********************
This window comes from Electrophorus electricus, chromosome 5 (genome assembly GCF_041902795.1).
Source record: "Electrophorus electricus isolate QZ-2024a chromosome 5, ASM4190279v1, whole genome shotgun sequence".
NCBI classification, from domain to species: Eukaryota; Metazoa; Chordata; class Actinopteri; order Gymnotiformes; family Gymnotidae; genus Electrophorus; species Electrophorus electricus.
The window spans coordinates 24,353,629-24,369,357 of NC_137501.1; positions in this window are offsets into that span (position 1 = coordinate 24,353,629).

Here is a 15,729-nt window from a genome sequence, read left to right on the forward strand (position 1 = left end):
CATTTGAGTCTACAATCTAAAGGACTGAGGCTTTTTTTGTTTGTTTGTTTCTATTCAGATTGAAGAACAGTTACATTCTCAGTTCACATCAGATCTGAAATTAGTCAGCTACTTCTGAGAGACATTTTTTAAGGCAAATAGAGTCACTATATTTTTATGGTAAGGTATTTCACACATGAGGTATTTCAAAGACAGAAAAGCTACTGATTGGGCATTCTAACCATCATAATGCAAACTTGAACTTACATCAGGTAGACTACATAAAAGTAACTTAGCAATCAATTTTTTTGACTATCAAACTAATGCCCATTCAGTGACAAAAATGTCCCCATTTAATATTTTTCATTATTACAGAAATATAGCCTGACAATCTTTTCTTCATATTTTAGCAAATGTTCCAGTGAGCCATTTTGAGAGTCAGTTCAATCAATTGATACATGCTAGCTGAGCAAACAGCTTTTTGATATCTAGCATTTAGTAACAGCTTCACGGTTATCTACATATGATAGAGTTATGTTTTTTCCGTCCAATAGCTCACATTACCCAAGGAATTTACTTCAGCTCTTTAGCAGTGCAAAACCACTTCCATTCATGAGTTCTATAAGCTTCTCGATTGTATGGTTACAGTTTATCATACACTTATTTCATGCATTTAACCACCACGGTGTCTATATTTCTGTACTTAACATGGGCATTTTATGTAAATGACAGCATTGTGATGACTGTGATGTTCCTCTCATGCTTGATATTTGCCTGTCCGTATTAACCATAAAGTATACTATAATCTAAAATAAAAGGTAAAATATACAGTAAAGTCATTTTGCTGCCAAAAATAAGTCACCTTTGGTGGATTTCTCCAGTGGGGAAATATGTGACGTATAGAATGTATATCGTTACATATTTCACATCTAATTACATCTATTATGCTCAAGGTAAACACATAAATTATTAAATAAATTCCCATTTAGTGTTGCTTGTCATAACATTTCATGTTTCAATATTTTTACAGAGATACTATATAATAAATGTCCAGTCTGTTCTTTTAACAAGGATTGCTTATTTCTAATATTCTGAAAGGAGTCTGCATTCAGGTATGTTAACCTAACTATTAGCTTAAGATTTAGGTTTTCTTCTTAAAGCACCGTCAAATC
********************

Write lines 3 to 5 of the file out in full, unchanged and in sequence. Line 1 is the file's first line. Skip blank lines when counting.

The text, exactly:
NCBI classification, from domain to species: Eukaryota; Metazoa; Chordata; class Actinopteri; order Gymnotiformes; family Gymnotidae; genus Electrophorus; species Electrophorus electricus.
The window spans coordinates 24,353,629-24,369,357 of NC_137501.1; positions in this window are offsets into that span (position 1 = coordinate 24,353,629).

Here is a 15,729-nt window from a genome sequence, read left to right on the forward strand (position 1 = left end):